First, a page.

OSHA officials would not comment on the pending federal heat standard.
Last year, the Asuncion Valdivia Heat Stress Injury, Illness and Death Prevention Act, which would force OSHA to issue a heat standard much faster than the normal process, failed to advance through Congress.
The bill was named in honor of Asuncion Valdivia, who died in 2004 after picking grapes for 10 hours nonstop in 105-degree heat. Valdivia collapsed unconscious and, instead of calling an ambulance, his employer told his son to take his father home. On the way home, he died of heat stroke at 53.
A group of Democratic lawmakers reintroduced the bill last month.
“There is definitely a political decision to be made by members of Congress, in both the House and the Senate, because they have the power to pass legislation to tell OSHA to issue a standard more quickly,” said Mayra Reiter, project director of occupational safety and health at the advocacy group Farmworker Justice.
Reiter added that the legislation would also help shield that standard from future legal challenges in court.
As in several recent years, the summer of 2023 has broken records for heat.
In response, President Joe Biden announced new measures to protect workers — including a hazard alert notifying employers and employees of ways to stay safe from extreme heat — as well as steps to improve weather forecasting and make drinking water more accessible.
But farmworker advocacy groups are calling on the administration to speed up OSHA's issuance of a rule protecting workers. They are also pushing for the 2023 Farm Bill to include farmworker heat protections.
“Farmer organizations and many other worker advocacy groups are hoping that there'll be a federal regulation,” Reiter said, “because, going state by state, we have seen that there isn't that urgency to develop these rules.”
Long way to a new rule
Creating a new rule to protect workers from heat must overcome several hurdles, from bureaucratic procedures to lobbying industries, including the agricultural industry.
"OSHA is uniquely slow," said Jordan Barab, who served as OSHA’s deputy assistant secretary of labor during the Obama administration.
He said the 1970 act that created OSHA imposes many requirements on the rulemaking process. The agency has to determine the current problem and whether the new standard will reduce risk. OSHA must also ensure that the new standard is economically, technically and technologically feasible in all industries.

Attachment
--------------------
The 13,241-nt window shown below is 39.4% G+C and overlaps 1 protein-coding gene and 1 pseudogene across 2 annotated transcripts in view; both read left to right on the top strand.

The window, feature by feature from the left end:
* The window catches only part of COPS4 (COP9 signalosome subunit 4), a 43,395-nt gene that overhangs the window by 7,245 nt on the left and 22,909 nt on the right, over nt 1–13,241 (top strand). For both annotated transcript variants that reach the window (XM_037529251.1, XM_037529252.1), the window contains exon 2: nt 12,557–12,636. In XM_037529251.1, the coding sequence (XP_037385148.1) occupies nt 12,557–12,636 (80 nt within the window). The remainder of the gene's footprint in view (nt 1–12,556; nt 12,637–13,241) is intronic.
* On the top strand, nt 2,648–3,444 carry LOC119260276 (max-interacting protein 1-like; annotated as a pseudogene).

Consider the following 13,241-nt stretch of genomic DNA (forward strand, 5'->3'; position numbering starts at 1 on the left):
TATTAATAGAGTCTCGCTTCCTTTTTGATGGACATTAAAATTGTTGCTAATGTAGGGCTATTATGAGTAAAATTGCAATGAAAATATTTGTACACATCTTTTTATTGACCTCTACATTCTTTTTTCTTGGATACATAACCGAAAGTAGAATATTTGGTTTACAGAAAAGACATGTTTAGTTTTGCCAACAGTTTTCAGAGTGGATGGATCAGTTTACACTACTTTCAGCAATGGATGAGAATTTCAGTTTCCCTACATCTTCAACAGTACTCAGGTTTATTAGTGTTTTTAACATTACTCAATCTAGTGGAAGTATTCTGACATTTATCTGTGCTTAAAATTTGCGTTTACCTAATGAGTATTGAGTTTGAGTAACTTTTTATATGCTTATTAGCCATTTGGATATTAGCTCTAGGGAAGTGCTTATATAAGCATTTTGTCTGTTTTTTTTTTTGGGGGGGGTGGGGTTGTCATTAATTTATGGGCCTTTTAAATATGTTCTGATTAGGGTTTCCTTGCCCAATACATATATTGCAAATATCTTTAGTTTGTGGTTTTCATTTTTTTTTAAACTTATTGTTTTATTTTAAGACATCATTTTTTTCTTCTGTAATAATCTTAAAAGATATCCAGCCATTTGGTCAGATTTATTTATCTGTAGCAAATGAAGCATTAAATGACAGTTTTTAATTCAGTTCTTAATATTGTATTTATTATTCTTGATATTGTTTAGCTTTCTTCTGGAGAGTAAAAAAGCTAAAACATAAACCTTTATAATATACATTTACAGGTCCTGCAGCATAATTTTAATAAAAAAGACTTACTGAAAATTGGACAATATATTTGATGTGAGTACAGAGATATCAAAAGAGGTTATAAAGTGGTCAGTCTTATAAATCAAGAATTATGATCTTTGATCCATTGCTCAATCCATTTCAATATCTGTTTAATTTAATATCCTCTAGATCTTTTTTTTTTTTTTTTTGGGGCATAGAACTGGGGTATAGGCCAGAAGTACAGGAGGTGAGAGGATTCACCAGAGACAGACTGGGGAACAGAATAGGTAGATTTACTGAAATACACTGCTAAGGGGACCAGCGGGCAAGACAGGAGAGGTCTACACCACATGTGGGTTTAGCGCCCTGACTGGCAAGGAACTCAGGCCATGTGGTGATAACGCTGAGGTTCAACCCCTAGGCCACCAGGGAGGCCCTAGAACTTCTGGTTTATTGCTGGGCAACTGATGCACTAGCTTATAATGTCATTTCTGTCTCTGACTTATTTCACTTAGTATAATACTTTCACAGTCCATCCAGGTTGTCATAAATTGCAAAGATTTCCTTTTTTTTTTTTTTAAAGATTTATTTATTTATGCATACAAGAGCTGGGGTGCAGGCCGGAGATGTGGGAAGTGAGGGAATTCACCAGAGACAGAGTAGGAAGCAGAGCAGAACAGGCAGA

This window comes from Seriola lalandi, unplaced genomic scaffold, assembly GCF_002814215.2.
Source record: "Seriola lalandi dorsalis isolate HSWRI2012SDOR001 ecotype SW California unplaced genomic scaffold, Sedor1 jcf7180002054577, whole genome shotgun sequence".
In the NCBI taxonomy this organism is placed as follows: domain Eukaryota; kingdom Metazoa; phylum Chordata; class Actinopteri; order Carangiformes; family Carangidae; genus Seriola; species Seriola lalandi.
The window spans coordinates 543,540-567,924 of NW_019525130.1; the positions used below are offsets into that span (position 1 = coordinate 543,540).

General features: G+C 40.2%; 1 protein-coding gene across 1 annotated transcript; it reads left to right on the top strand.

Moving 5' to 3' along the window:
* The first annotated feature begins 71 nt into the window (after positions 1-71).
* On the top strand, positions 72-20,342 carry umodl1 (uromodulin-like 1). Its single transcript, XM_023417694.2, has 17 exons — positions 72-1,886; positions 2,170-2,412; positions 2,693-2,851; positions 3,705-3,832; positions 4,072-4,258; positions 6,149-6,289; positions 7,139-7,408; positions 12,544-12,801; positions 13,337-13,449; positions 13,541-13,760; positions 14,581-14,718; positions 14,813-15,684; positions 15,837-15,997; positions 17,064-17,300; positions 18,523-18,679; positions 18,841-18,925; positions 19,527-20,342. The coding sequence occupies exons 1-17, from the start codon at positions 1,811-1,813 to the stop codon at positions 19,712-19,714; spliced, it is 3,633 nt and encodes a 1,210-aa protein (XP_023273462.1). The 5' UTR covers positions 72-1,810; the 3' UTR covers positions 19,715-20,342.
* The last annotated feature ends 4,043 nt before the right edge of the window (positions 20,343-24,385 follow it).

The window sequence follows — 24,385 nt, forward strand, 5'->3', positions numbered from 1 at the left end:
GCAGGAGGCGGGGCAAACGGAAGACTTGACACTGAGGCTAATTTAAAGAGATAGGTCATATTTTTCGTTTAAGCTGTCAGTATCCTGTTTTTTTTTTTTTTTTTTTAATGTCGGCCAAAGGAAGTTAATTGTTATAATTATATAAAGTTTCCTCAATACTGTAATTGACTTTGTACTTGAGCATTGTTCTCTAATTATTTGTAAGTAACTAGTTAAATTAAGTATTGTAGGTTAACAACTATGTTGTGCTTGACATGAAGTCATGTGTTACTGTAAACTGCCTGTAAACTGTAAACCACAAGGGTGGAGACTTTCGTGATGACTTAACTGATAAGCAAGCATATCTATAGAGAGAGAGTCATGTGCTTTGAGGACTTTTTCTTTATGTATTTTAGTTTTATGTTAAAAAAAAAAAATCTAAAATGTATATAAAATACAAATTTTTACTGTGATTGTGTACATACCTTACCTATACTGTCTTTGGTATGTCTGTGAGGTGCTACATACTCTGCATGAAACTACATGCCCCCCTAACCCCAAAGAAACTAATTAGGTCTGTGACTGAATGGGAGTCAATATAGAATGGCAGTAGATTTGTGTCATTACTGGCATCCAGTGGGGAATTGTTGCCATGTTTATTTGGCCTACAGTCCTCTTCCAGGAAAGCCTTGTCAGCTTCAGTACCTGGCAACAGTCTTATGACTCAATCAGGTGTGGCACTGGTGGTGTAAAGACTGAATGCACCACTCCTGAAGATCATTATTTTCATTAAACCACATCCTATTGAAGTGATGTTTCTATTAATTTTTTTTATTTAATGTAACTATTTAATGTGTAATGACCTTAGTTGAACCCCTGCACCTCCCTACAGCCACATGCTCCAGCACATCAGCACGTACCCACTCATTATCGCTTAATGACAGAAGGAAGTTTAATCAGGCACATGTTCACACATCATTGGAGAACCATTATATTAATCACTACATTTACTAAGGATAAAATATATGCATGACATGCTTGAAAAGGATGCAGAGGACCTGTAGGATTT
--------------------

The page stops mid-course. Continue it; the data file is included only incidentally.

The road to regulations to protect workers from the heat also has to overcome industry lobbying, including big agricultural and construction groups. One group that has expressed hesitancy to new federal rules is the American Farm Bureau Federation, which has spent on average about $2.3 million on lobbying over the past two years, according to OpenSecrets.
“Considering the variances in agricultural work and climate, (the Farm Bureau) questions whether the department can develop additional heat illness regulations without imposing new, onerous burdens on farmers and ranchers that will lead to economic losses,” Sam Kieffer, vice president of public policy at the American Farm Bureau Federation, said in a statement.
To make a living, Jaime Salinas fills 32 sacks of apples each day in Missouri. His daily quota is one ton, or about 3,200 apples. His wife used to walk 11 miles a day to harvest fruits and vegetables when she worked in the field.
He said when he gets too hot, he sits in the shade to drink water but feels pressured to keep working due to the method of payment, which depends on the amount harvested.
Strater, with Farmworker Justice, believes that the way farmworkers are paid is one of the main obstacles that must be overcome to ensure their safety, because it often incentivizes volume, forcing them to expose themselves to continued work without regard to the signs of a heat-related illness.
Kinsey, the University of Wisconsin professor and the director of a mobile clinic, said the demographic has a higher incidence of diabetes, hypertension and chronic kidney disease.
"Climate stress," he said, "has introduced an additional layer of complexity to these existing challenges."
Seasonal visa workers are especially vulnerable because they depend completely on whoever hires them: from the house they live in to the food they eat.
“You're going to endure as much as you can with the hopes of continuing to provide for your family,” Strater said. “The thing is the endpoint for that is death.”
In Tama County, Iowa, Dave Hinegardner owns a small farm called Hinegardner's Orchard, where he grows apples, strawberries, corn and soybeans. He sells his crop to supermarkets, farmers' markets, schools, and colleges.
The farmworkers are immigrants from Latin America who reside in the surrounding area, and some of them have been working on his farm for decades. One of the measures he takes during the summer to avoid risks to his workers is to change the work schedules to avoid the hottest part of the day.
“I think they do a much better job when they’re treated with respect and taken good care of,” he said.